Analysis | Hong Kong Bankers Fear Their Careers Are Coming to an End


It was supposed to be a big celebration for Hong Kong. This week’s Global Financial Leaders’ Investment Summit, organized by the city’s central bank, was meant to showcase the revival of Hong Kong as Asia’s financial hub, after years of isolation that resulted from stringent Covid controls.

But the mood is all gloom and doom. Since China’s Communist Party congress last month, bankers and asset managers I have spoken to are worried. They wonder whether they have viable careers at all.

The defiant tone President Xi Jinping took toward the US got those hardworking financiers scared. Already, strains between the two global superpowers led some of the biggest US pension funds to reassess their exposure to China, with one slashing its portfolio allocation and another halting new investments.

What if geopolitical tension over Taiwan intensifies and Washington DC imposes more sanctions on Chinese companies, or even restricts US investments in Chinese assets? 

There would be knee-jerk liquidation followed by a collapse in trading. Hong Kong’s stock market is dominated by foreigners, who, as of 2020, accounted for more than 40% of total trading, with US institutions alone contributing 10%, according to the latest data available. If they walk away, investment banks will struggle to sell new public listings, while sales desks can say goodbye to commissions.

Even for those who tap into Chinese money, investment management is no longer an intellectually satisfying profession in Xi’s new China, which prioritizes industrials over consumer tech and embraces the state’s role in the economy. Just look at how volatile the Hang Seng Index has become — even unconfirmed social media posts can swing the entire market. Out are fundamental valuation methods; in is rampant speculation on topics ranging from China reopening its economy to state-owned entities buying large stakes in big tech companies. It’s as if the entire market has become a meme stock. What’s a professional’s value-add then?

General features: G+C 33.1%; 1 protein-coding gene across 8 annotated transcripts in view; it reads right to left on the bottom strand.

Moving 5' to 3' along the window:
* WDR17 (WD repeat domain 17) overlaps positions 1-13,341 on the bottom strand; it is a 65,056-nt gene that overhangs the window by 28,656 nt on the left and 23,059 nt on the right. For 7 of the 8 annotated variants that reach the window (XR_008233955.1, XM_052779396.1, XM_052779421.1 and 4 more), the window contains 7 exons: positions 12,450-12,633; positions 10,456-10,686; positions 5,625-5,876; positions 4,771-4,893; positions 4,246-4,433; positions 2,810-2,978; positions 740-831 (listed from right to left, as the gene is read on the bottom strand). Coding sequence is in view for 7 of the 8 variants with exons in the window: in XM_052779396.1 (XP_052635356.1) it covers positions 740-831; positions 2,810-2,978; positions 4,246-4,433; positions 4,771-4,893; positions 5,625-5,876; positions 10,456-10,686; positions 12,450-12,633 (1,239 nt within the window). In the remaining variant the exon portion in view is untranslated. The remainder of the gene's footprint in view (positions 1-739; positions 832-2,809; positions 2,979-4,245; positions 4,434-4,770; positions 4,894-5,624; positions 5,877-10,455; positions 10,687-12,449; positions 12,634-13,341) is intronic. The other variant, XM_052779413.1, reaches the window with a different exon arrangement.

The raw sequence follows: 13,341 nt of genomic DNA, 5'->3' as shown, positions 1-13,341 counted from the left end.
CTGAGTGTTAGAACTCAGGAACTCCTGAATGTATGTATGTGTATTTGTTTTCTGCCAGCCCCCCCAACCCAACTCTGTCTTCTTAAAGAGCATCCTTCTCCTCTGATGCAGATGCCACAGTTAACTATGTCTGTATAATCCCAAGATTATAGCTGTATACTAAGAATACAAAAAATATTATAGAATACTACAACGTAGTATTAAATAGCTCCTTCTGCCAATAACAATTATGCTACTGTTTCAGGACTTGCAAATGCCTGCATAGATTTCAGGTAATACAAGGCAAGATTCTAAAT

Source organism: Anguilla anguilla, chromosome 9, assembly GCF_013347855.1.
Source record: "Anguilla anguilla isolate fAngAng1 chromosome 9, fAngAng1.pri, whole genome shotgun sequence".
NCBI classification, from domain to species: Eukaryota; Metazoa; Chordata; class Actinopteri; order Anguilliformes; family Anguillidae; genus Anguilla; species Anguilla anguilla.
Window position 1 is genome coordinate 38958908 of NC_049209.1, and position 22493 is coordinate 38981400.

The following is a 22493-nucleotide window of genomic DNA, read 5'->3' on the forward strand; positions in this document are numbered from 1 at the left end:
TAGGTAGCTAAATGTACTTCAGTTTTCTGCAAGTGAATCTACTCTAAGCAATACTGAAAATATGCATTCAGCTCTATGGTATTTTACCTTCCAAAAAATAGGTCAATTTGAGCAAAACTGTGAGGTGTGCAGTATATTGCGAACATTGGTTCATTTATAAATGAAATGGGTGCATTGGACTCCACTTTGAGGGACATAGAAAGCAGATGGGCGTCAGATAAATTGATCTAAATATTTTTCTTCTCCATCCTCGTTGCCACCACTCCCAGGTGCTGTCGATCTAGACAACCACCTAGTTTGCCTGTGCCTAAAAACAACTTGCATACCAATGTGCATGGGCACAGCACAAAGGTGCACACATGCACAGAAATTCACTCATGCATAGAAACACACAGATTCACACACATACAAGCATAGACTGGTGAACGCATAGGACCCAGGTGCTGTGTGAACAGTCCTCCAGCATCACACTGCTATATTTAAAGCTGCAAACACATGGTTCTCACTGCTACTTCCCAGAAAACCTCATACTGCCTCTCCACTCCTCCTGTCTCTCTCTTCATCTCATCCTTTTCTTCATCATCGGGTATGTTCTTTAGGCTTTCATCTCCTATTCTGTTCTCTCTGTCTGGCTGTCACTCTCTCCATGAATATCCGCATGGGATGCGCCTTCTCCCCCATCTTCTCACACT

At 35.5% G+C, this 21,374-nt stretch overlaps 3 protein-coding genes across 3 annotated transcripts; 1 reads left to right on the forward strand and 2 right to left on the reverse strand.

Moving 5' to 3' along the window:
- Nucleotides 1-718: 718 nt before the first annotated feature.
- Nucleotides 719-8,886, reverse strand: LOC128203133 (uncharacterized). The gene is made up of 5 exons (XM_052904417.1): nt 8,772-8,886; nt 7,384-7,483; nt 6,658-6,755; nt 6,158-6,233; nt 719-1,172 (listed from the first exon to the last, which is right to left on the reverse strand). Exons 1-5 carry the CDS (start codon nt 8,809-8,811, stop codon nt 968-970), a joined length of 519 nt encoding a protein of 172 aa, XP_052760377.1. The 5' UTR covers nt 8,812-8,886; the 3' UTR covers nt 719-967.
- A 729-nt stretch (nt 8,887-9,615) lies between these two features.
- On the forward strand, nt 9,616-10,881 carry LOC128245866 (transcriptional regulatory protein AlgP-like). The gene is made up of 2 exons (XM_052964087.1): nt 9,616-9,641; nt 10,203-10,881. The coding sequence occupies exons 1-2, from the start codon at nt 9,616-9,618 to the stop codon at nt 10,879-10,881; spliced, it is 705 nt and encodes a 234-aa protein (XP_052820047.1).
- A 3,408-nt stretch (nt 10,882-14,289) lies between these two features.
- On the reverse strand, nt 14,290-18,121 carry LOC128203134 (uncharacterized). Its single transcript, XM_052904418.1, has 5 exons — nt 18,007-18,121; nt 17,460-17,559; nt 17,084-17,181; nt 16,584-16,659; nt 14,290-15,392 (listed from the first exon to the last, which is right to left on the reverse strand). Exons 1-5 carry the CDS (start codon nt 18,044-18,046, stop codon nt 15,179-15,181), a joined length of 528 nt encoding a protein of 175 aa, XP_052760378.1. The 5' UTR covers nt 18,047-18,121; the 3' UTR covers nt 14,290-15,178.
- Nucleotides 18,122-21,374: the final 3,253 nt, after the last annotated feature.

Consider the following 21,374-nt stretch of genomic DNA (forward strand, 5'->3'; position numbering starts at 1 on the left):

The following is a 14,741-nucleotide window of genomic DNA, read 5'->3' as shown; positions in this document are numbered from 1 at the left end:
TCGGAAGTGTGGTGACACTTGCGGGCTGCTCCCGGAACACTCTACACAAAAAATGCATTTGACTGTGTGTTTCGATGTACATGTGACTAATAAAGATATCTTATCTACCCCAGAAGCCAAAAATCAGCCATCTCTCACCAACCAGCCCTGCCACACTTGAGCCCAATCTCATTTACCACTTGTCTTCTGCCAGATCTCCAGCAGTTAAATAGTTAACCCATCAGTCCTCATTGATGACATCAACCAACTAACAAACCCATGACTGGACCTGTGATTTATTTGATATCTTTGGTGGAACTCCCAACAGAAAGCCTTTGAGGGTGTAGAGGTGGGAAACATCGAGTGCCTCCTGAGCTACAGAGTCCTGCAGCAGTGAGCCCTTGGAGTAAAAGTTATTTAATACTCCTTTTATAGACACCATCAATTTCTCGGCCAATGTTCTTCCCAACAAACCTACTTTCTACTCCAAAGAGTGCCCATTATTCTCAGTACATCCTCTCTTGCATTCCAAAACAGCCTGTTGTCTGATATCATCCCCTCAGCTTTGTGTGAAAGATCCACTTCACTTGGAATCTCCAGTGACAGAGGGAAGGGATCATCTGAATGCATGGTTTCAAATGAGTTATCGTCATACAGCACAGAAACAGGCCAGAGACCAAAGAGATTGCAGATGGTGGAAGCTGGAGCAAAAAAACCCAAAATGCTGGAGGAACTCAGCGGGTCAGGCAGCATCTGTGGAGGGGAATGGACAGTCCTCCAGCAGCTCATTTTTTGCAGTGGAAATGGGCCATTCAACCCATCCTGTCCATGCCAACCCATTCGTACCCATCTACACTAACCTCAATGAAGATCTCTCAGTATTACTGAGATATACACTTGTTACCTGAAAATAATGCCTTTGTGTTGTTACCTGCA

Xi, for one, doesn’t see bankers offering much value. Six of the 13 new members of the Politburo have backgrounds in science and tech. He Lifeng, widely tipped as the next economic tsar, is not a member of the Politburo Standing Committee, China’s most powerful decision-making body.

For decades, financiers in Hong Kong have been China’s biggest cheerleaders and its bridge to developed nations. They advocated for economic growth and argued for a better relationship between the two superpowers when no one else was. Even they’re losing faith in Xi’s China. 

More From Bloomberg Opinion:

• How Xi Jinping Can Make China Investable Again: Shuli Ren

• How the World Should Deal With Xi Jinping’s New China: Editorial

• How Markets Judged Rishi and Xi; Manila’s Migraine: John Authers

This column does not necessarily reflect the opinion of the editorial board or Bloomberg LP and its owners.

Shuli Ren is a Bloomberg Opinion columnist covering Asian markets. A former investment banker, she was a markets reporter for Barron’s. She is a CFA charterholder.

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